For example, in some cultures, individuals are expected to look after themselves. The U.S. scores highest on the individualism end of the scale, not surprisingly. At the opposite end of the scale are Guatamala and Ecuador.
Another of Hofstede’s dimensions is “uncertainty avoidance.” How well does a culture tolerate ambiguity? Cultures best able to tolerate ambiguity are Hong Kong, Sweden, and Britain (not the U.S.), and countries most reliant on rules and plans, and most likely to stick to procedures regardless of circumstances, are Greece, Guatamala, and Ecuador. Hofstedte certainly wasn’t saying that these are ironclad predictabilities; rather, each of us with our own distinct personality is overlaid with tendencies and assumptions and reflexes handed down to us by the history of the community we grew up in, and the differences are extraordinarily specific.
Perhaps the most interesting of Hofstede’s dimension is what he called “power distance,” which is concerned with attitudes toward hierarchy, with how much a particular culture values and respects authority. Hofstede wrote in Culture’s Consequences (2001), “In low power-distance-index countries, power is something of which power holders are almost ashamed and they will try to underplay. The U.S. is a classic low-power-distance culture. When 'push comes to shove,' Americans fall back on their American-ness, which means usually thinking of each other, in particular an air pilot and second officer, as equals.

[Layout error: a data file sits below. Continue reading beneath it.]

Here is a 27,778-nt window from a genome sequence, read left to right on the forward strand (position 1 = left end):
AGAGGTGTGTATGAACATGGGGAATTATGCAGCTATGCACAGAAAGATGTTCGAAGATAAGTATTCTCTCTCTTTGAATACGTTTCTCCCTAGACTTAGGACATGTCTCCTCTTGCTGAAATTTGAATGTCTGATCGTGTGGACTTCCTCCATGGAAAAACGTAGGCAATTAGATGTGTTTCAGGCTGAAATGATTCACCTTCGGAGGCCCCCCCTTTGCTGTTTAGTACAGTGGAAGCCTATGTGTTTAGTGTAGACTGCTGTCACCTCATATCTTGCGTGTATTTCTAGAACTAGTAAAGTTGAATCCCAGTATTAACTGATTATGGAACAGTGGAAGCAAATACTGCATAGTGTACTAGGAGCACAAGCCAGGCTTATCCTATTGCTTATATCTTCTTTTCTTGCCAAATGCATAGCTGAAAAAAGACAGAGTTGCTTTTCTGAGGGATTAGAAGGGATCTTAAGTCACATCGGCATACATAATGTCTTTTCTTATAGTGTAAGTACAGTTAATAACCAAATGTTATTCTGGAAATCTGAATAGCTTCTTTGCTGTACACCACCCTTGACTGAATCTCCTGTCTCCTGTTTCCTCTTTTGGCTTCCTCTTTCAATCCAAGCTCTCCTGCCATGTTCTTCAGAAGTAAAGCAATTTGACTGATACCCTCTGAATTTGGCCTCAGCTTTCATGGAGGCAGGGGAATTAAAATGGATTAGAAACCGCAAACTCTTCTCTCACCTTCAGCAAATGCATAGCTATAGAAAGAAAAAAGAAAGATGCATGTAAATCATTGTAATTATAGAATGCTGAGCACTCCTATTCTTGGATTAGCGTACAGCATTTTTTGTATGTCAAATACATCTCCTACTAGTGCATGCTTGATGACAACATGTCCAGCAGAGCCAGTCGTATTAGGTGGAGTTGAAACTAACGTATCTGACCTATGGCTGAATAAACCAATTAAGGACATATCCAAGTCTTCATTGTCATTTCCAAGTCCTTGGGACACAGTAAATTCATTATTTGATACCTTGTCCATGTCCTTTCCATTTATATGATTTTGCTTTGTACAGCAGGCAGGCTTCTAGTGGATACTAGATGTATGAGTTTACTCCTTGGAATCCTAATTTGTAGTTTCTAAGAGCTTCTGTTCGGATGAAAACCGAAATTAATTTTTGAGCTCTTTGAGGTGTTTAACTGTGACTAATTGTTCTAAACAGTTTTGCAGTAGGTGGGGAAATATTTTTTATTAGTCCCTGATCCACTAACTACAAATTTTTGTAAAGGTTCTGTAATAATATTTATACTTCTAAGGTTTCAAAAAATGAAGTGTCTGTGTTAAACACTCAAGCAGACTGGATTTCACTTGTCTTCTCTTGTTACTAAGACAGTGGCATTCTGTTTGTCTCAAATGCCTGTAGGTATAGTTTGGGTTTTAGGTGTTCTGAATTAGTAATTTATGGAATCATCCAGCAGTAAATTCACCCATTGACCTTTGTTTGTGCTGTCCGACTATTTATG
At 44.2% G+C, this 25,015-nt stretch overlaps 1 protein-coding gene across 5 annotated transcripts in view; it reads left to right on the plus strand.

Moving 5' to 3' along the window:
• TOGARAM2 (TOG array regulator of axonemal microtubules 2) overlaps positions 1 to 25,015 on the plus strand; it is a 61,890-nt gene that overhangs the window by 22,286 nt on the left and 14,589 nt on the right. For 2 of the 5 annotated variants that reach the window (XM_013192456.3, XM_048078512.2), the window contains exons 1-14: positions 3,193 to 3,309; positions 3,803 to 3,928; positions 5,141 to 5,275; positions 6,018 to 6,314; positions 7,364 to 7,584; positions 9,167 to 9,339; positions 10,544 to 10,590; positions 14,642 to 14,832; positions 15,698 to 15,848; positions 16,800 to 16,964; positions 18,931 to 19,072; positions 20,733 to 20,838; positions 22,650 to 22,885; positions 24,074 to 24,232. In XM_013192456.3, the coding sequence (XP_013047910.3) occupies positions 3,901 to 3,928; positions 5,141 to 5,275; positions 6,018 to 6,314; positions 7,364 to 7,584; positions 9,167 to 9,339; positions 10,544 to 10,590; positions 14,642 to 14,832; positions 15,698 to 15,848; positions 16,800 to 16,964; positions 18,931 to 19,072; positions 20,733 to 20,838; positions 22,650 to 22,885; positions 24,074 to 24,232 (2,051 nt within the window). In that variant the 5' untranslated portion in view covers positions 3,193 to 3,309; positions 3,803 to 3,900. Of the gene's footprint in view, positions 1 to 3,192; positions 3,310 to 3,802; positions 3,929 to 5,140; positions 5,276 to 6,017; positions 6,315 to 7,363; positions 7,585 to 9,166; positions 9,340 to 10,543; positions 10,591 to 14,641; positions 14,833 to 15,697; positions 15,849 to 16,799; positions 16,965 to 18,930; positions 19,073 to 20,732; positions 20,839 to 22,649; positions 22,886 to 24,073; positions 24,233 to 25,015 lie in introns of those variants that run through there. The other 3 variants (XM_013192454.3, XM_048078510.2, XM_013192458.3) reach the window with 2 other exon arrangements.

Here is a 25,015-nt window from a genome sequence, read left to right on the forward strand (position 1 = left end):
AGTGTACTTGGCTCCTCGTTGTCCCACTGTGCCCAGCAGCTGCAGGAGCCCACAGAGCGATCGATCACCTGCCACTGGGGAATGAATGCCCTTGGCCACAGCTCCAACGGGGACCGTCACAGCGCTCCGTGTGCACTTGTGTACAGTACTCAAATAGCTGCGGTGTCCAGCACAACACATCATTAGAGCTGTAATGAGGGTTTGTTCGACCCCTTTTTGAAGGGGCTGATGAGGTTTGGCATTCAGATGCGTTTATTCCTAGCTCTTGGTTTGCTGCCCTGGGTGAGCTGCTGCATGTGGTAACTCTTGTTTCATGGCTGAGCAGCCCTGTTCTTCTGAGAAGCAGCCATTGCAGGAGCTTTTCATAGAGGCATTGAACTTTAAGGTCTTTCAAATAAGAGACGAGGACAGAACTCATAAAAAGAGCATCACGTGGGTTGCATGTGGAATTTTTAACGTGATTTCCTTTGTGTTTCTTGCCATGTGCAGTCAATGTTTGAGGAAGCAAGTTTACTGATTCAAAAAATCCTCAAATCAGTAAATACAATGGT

At the other end of the power distance scale is Colombia (and Ecuador) and the Avianca crash.
Robert Helmreich’s (1994) brilliant analysis of the Avianca crash demonstrates how nationality and the predicament of someone who had a deep and abiding respect for authority could only use mitigative language as a subordinate . Avianca then investigated four accidents that had occurred in quick succession, concluding that “the copilot should have advocated for his own opinions in a stronger (rather than mitigating) way,” and pointing out that our ability to succeed at what we do is powerfully bound up with where we’re from, and being a good pilot, while coming from a high-power-distance culture, is a difficult mix. Similarly, the analysis of the Korean Air crash seven years later was in large part attributed to poor communication between pilot and first officer.
Korea, like many Asian countries, is receiver oriented –- perhaps Ecuador too? It is up to the listener to make sense of what is being said. Gladwell (2008) points out there is something beautiful in this subtlety of exchange, where each party must pay attention to the motivations and desires of the other. It does not permit insensitivity or indifference, but works only when the listener is capable of paying close attention with the luxury of time to unwind each other’s meaning … not in the cockpit of an airplane.
Knowing that cultural legacies matter, Delta Airlines, invited by Korean Air, evaluated the English-language skills of all of the airline’s flight crews. If pilots wanted to remain pilots, they had to be fluent in English, the language of the aviation world. In this way, the pilots could access an alternate identity. Perhaps their problem was being trapped in roles dictated by the heavy weight of their country’s cultural legacy. They needed an opportunity to step outside those roles when they sat in the cockpit and language was the key to that transformation. In English, they would be free of the sharply defined gradient of Korean hierarchy. They were offered an opportunity to transform their relationship to their work.